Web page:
Everyone knows about Anne Frank and her life hidden in the secret annex – but what about the boy who was also trapped there with her?
In this powerful and gripping novel, Sharon Dogar explores what this might have been like from Peter’s point of view. What was it like to be forced into hiding with Anne Frank, first to hate her and then to find yourself falling in love with her? Especially with your parents and her parents all watching almost everything you do together. To know you’re being written about in Anne’s diary, day after day? What’s it like to start questioning your religion, wondering why simply being Jewish inspires such hatred and persecution? Or to just sit and wait and watch while others die, and wish you were fighting.
As Peter and Anne become closer and closer in their confined quarters, how can they make sense of what they see happening around them?
Anne’s diary ends on August 4, 1944, but Peter’s story takes us on, beyond their betrayal and into the Nazi death camps. He details with accuracy, clarity and compassion the reality of day to day survival in Auschwitz – and ultimately the horrific fates of the Annex’s occupants. (From Goodreads.com)
Like millions of others, when I read Anne Franks Diary at age Thirteen it changed something inside me and affected me like no other book since. I still remember how I felt when I’d finished it, how powerful, heart breaking, horrifying and inspirational I found it. When I first heard about Sharon Dogar’s novel, Annexed, told from the point of Peter Van Pels who spent 2 years hiding in the attic along with Anne I was curious. I wanted to read it but was nervous. How would a fictionalised account of a real person who endured such horrific difficulties come across? Would the author be sensitive and do justice to these people? The book was already causing controversy and I wondered how I would feel about it.
The answer to those questions is that in my opinion Annexed is a stunning and completely respectful novel. Split into two parts, the first is told in a loose diary that chronicles the two years spent in hiding. While the format is that of a diary, with dates given before entries, it comes across as more of a story than a recording of someone’s life. I think this is the right approach, as Sharon Dogar doesn’t portray her interpretation of Peter as fact. We can’t know what Peter felt, but she imagines him very well and his voice is astoundingly believable. We feel his frustration, the claustrophobia and fear in every word. The book has been accused of being overtly sexualised and I have to disagree. Peter is sixteen when he goes into hiding and thinks about the girl he loved outside, worries about never making love. This sounds completely realistic to me. We know that from initial dislike a relationship developes between Peter and Anne and of course this is something he thinks about. They are living in such close confinement that surely their feelings are intensified and the author gets this across without being distasteful or disrespectful.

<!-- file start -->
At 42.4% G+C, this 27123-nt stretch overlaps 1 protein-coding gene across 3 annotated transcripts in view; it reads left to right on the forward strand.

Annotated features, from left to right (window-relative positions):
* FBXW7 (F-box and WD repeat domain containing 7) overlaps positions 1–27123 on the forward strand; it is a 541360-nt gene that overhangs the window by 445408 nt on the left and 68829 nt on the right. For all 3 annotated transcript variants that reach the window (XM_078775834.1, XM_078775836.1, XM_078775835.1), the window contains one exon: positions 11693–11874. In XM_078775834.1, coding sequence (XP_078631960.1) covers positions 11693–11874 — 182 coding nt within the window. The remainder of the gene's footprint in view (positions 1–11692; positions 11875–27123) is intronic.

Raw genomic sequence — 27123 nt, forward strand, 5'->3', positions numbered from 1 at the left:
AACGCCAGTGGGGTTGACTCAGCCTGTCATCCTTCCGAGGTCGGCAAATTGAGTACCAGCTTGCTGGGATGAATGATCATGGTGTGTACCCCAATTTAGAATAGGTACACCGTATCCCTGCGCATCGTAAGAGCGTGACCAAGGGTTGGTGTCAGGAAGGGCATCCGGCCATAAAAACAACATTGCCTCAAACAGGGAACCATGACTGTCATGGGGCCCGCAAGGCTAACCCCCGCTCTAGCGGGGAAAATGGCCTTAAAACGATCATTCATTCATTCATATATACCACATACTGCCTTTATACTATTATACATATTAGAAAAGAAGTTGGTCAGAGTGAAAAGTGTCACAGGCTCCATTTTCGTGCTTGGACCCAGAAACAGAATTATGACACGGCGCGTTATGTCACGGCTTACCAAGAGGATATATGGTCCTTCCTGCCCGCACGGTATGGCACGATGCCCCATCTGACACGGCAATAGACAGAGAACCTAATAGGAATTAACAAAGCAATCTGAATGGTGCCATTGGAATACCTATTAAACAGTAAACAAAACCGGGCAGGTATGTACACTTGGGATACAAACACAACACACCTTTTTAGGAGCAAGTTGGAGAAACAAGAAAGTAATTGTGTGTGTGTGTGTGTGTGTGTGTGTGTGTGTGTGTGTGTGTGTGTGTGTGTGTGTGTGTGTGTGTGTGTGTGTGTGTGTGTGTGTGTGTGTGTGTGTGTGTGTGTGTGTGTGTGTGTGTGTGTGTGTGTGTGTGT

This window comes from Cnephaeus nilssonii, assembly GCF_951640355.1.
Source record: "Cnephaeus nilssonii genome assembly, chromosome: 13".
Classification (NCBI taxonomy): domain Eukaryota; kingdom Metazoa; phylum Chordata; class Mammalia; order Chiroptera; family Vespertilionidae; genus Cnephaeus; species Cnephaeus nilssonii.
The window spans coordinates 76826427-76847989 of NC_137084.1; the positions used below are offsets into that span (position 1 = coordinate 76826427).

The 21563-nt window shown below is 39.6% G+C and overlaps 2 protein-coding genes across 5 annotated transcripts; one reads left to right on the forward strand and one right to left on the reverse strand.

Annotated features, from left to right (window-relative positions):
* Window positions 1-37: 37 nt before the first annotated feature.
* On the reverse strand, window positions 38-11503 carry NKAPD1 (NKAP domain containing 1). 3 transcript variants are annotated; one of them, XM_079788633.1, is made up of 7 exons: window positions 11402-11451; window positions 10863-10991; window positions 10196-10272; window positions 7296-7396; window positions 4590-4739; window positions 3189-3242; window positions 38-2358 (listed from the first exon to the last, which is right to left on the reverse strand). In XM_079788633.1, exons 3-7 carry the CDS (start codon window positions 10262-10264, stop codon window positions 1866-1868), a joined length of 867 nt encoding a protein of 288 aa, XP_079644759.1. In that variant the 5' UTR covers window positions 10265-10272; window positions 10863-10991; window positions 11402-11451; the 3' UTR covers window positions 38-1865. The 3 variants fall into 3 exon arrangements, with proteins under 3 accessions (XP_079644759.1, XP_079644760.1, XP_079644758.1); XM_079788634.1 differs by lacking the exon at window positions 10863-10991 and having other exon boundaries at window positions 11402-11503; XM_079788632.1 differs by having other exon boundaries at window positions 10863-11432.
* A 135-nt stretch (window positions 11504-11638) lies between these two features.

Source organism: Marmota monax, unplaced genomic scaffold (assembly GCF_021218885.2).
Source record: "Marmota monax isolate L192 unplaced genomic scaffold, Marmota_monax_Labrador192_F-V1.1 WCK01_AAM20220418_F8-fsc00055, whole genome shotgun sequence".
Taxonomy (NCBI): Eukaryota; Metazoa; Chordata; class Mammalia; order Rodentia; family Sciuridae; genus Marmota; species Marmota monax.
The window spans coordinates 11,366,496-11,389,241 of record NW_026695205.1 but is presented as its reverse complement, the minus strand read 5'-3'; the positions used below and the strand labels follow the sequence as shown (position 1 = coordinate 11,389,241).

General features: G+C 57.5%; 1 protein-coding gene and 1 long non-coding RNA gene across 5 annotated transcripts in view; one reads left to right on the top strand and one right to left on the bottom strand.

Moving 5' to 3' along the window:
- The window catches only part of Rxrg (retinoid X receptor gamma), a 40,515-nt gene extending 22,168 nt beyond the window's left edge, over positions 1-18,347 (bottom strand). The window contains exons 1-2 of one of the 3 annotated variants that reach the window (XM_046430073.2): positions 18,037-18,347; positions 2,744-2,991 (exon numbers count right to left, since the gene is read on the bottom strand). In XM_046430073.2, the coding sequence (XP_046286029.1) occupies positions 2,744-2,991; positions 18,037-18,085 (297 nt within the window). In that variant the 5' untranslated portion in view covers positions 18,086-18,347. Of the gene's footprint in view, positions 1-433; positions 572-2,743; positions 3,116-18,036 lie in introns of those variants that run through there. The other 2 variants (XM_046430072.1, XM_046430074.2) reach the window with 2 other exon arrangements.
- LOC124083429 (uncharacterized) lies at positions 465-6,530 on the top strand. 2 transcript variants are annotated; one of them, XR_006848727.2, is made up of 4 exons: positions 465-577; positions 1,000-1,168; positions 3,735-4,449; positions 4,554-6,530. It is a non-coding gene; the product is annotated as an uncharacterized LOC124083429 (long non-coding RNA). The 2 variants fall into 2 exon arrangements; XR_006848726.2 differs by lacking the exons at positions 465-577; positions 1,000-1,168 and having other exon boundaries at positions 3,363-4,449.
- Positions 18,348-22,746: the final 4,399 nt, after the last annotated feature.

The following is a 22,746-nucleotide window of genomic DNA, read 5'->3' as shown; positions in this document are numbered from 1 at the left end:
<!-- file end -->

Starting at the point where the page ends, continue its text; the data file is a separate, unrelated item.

The second part of the book covers the period between capture on the 4th August 1944 and Peter’s death in spring 1945 where the diary format is lost completely and becomes an entirely fictional account of his time at Auschwitz based on survivor accounts and the author’s imagination. Of course this is the most shocking and harrowing part of the book, despite knowing what is going to happen it never looses impact. The writing in this section is stunning and powerful as Peter recalls the past while on the cusp of death in an almost dreamlike state. I cried and couldn’t sleep afterwards thinking about how truly horrific the world can and has been. And this is why this book deserves to be read and Sharon Dogar was right to create it. To make sure we never forget.
Annexed is a brave, powerful and heart-breaking novel and I can only applaud the author for taking on such a difficult subject and making it work. It should be read by every teenager as they study this period of history at school, and in some ways I believe it will give a greater understanding and be more accessible, particularly to boys, than Anne’s original diary. Some people believe that by fictionalising real life people from the not so distant past is wrong. I however think it keeps the memory alive and every now and then we need a book like this to remind us. As expected, a very difficult book to read but without doubt one that should be.
Published by Andersen Press September 2010
Thanks to the publishers for providing a copy for review.